Earliest Case Of Lyme Disease Discovered In 5,300 Year-old ‘Iceman’
February 29, 2012

Earliest Case Of Lyme Disease Discovered In 5,300 Year-old ‘Iceman’

Scientists have sequenced the full genome of “Oetzi the Iceman", a 5,300-year-old body discovered frozen in the Eastern Alps in 1991, and determined he had brown eyes, was lactose intolerant, had blood type “O” and was predisposed to cardiovascular disease.

The international team of researchers also found genetic material from the bacterium that causes Lyme disease, making Oetzi the earliest documented case of the infection.

“Sequences corresponding to ~60% of the genome of Borrelia burgdorferi are indicative of the earliest human case of infection with the pathogen for Lyme borreliosis,” the researchers said.

The international team of scientists also found clues pointing to the whereabouts of Iceman´s closest living relations.

To sequence Oetzi´s genome, the researchers obtained a sample from his hipbone, and searched for human DNA and that of other organisms.

Although they found evidence of other microbes, Borrelia burgdorferi was the only one known to cause disease, said Albert Zink, a study researcher and head of the European Institute for Mummies and the Iceman at the European Academy of Bozen/Bolzano in Italy.

"Our data point to the earliest documented case of a B. burg­dorferi infection in mankind. To our knowledge, no other case report about borreliosis [Lyme disease] is available for ancient or historic specimens," wrote Zink and colleagues in a paper published February 28 in the journal Nature Communications.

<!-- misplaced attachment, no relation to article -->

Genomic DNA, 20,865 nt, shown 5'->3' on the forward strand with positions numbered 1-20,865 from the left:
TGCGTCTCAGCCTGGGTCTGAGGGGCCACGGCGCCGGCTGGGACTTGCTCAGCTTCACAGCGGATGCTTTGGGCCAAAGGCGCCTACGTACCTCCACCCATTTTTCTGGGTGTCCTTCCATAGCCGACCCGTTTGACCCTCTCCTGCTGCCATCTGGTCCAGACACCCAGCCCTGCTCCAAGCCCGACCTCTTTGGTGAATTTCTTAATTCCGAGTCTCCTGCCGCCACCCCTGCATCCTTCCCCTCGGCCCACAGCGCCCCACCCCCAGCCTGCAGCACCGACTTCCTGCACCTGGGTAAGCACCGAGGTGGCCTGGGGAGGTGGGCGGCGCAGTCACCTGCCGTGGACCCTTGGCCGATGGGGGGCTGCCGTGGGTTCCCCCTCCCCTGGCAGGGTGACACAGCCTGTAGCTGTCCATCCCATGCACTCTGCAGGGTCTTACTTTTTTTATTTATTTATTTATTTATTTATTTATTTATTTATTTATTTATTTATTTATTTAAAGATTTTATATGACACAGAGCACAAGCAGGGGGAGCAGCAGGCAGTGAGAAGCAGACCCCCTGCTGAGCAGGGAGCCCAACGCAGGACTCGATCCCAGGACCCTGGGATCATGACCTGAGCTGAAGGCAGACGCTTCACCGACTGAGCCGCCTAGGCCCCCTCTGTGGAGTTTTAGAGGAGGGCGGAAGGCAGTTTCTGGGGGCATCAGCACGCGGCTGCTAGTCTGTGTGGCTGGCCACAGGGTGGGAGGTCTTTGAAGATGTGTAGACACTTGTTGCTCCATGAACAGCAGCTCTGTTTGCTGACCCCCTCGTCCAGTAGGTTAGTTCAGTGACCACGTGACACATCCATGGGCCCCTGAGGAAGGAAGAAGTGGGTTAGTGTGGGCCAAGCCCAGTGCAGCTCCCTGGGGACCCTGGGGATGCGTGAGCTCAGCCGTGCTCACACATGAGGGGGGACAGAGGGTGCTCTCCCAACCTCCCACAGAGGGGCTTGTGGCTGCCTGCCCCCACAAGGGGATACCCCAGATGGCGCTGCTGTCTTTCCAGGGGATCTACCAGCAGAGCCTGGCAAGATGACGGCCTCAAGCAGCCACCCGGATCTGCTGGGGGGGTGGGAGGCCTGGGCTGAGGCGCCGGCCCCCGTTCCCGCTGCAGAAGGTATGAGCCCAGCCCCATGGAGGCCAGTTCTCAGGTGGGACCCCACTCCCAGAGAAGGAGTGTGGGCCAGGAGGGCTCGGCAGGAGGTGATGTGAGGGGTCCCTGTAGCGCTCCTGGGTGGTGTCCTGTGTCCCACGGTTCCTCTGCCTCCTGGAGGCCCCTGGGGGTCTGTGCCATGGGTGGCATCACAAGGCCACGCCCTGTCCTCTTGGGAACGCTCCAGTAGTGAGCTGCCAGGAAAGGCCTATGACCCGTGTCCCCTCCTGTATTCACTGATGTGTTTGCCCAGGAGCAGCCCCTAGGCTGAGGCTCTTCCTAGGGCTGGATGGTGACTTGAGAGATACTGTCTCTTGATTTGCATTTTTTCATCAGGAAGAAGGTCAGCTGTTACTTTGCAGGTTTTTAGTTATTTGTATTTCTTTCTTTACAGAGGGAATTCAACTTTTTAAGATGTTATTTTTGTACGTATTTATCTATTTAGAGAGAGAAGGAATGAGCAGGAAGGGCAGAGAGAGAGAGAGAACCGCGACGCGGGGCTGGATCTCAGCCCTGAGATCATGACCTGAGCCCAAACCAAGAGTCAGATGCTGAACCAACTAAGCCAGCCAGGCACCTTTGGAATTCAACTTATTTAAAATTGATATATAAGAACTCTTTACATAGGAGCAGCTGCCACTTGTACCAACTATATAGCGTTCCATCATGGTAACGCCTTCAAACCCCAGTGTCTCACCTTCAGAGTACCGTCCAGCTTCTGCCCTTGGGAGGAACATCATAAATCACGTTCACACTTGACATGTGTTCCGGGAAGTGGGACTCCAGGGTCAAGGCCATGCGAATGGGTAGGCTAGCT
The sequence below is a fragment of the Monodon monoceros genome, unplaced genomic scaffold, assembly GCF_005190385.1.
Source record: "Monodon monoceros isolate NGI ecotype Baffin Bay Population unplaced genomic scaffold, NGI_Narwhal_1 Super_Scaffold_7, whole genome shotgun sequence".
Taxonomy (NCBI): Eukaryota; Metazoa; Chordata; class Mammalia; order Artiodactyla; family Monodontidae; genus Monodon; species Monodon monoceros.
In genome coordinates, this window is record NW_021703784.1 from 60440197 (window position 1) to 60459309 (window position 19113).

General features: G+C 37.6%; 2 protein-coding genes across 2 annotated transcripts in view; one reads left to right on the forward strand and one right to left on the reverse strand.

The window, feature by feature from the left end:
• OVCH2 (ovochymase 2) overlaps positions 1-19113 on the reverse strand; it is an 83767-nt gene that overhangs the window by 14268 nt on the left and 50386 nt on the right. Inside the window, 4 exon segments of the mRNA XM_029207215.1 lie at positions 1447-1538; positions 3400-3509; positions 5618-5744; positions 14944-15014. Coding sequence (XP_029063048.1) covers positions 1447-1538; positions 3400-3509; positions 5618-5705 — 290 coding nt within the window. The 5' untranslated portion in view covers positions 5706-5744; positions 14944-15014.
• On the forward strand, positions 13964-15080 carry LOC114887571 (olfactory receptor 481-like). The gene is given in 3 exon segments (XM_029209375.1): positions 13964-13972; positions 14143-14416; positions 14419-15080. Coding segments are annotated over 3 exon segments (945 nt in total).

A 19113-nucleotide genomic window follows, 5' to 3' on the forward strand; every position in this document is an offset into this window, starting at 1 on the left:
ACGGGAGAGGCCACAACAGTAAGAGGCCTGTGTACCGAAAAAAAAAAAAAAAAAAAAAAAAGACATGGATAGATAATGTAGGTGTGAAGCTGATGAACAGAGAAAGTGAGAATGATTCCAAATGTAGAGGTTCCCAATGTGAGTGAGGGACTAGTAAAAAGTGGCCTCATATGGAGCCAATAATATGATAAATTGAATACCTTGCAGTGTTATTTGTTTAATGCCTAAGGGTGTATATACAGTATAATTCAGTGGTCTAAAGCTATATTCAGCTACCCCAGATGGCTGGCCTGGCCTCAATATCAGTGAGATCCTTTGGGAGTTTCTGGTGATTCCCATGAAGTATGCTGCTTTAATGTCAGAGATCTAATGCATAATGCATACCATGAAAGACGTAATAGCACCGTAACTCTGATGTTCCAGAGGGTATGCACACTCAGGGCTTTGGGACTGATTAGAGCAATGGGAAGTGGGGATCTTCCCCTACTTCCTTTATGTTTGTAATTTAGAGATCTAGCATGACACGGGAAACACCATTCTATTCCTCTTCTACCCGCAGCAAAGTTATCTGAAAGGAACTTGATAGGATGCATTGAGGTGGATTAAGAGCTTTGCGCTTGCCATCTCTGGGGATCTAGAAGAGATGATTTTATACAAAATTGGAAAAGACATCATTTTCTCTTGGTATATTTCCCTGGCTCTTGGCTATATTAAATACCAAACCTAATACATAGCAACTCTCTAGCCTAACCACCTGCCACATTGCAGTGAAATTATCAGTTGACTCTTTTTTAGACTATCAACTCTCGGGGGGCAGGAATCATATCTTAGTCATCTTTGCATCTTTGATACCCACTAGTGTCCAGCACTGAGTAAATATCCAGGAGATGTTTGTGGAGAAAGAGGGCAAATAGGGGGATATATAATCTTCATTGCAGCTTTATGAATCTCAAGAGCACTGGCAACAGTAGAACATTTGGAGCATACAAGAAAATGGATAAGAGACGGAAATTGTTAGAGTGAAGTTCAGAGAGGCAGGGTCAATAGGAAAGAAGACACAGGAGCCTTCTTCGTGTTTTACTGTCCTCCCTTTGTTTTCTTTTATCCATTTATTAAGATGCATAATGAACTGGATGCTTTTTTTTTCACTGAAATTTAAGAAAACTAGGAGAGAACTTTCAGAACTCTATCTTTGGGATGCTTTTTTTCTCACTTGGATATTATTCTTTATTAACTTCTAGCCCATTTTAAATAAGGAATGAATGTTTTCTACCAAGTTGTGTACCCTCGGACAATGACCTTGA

Lyme disease, which is transmitted by ticks in North America and Eurasia, was first identified in the United States in Connecticut in the mid-1970s.

Previous research had examined genetic material within the Iceman's mitochondria -- the energy-producing centers in cells that are inherited through the maternal line.  However, the analysis failed to reveal any living relatives.

In the current study, researchers decoded the DNA within the nuclei of the Oetzi´s cells, which is inherited from both parents.  They determined that the roughly 45-year-old Iceman belonged to a lineage that, while rare, is still present in some places.

"This means his ancestors came from Europe originally from the East and spread over most or part of Europe," Zink said.

"This original population was somehow replaced by other populations, but they remained quite stable in remote areas like Sardinia and Corsica."

The genetic analysis also suggests that the Iceman was lactose intolerant, something Zink said was not surprising since people were only beginning to settle down and become farmers during the time Oetzi lived.

The researchers also found that Iceman had a genetic predisposition for heart disease, something that supported previous scans showing a buildup of deposits within his arteries.

Despite the health problems afflicting Iceman, he appears to have died a violent death.  The researchers believe Oetzi was likely killed by a flint arrowhead shot into his left shoulder.

The study was published February 28 in the journal Nature Communications.


Image Caption: Ötzi the Iceman, a well-preserved natural mummy of a Chalcolithic (Copper Age) man from about 3300 BC, who was found in 1991 in the Schnalstal glacier in the Ötztal Alps, near Hauslabjoch on the border between Austria and Italy. Credit: © South Tyrol Museum of Archaeology


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